Dr. Cox is one of the world’s leading experts on pan-facial filler, frequently speaking on injection technique and safety, and conducting 26 (and counting) clinical trials leading to development of numerous injectables. We sat down with her to get the scoop on the past, present and exciting future of filler treatment.
Q: Let’s start by reviewing the basics – what is dermal filler?
Dermal fillers treats volume loss and the formation of lines and creases – major culprits of facial aging. As we get older, the facial fat pads that give us an uplifted, youthful appearance thin and drift downward. Meanwhile, the elasticity and plumpness of the skin’s surface degrades. This is a normal part of aging that ultimately results in hollowing of the upper face, deep creases in the lower face, thinning lips and loss of jawline definition. Aging is not for the faint of heart!
When strategically placed by an aesthetic physician, filler restores volume, softens creases and redefines contours. The result is a refreshed, subtly reinflated look. Although we often focus on the face, filler can be used in other areas such as the hands, chest – even to address cellulite dimples in the buttocks and thighs!
Q: What is the history of this kind of treatment?
Medical use of dermal filler stretches back to the late 1800’s, when a physician by the name of Dr. Gustav Neuber published work on the transfer of fatty tissue to revolumize the face. This basic approach was still popular some 20 years ago when I began offering fat transfer as part of liposuction treatment. Fat-transfer can produce great outcomes, but duration of results can be unpredictable and fat must first be extracted from elsewhere in the body, making treatment fairly intensive.
In the search for a more predictable product, various forms of injectable collagen were developed. These products could effectively treat lines and creases, but results were short-lived. The real breakthrough came in 2003 with the FDA approval of hyaluronic acid based filler. Hyaluronic acid, a substance that occurs naturally in the body, is more effective and durable than any prior option. Clinical trials for many of these fillers (Juvéderm, Juvéderm Voluma, Restylane and Restylane Silk) were conducted in my office. We were impressed, and so were our trial patients!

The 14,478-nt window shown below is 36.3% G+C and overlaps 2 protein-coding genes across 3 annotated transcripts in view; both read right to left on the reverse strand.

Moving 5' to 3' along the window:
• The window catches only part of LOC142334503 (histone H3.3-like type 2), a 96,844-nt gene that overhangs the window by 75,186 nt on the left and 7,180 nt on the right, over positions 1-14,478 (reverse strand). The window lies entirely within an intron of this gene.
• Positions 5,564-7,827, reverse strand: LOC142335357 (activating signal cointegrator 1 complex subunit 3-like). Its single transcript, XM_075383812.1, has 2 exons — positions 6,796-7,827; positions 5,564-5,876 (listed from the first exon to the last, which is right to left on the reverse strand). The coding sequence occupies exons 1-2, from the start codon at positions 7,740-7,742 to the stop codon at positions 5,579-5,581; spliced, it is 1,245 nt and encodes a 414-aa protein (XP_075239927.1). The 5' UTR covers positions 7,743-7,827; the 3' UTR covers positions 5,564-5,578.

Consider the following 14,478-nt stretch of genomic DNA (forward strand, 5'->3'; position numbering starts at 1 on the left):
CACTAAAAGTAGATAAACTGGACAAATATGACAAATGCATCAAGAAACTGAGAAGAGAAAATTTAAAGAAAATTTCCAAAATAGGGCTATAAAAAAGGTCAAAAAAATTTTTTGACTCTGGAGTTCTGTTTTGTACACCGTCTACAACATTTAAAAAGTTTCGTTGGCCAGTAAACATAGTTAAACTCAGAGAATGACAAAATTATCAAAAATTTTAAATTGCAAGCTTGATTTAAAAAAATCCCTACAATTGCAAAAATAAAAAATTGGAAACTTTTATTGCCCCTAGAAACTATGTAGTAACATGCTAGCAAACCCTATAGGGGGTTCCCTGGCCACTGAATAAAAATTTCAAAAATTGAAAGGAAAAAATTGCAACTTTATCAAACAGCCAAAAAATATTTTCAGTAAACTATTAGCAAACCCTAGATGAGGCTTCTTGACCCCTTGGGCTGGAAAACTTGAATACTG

Q: What are the strengths and limitations of today’s dermal fillers?
In evaluating the popularity of minimally-invasive procedures in the US, a recent survey shows that soft tissue fillers are second only to neuromodulators like Botox — and for good reason! In the hands of an expert, these products significantly reduce the signs of aging and require little or no downtime. Many of my patients think of it as maintenance that puts off surgical cosmetic work, sometime indefinitely.
That said, patients must understand that results build over time, and are rarely as dramatic as a facelift. Filler is excellent for issues caused by volume loss, but is typically not appropriate for advanced sagging or loose skin.
Q: What is the future of filler? What are you most excited about?
There’s a lot to be excited about. I helped to develop a series of scales that were recently published in Dermatologic Surgery. Currently, fillers are FDA approved for treatment in a limited number of areas. These scales will allow the FDA to expand on-label use by evaluating filler in vertical forehead lines, hollow temples, under the eyes, in the chin and in horizontal neck lines neck.
New natural-looking, longer-lasting fillers are also in the works. One new product called Vobella will be in our office in mid-October, earlier than anywhere else in the Triangle. This product is especially effective for fine, etched-in lines around the mouth. Clinical trials show that it lasts up to a year, significantly longer than other filler for that area. Looking a little further ahead, Emervel, a suite of five filler from Galderma product, is expected out sometime next year. And certainly, more exciting products are in development. Stay tuned!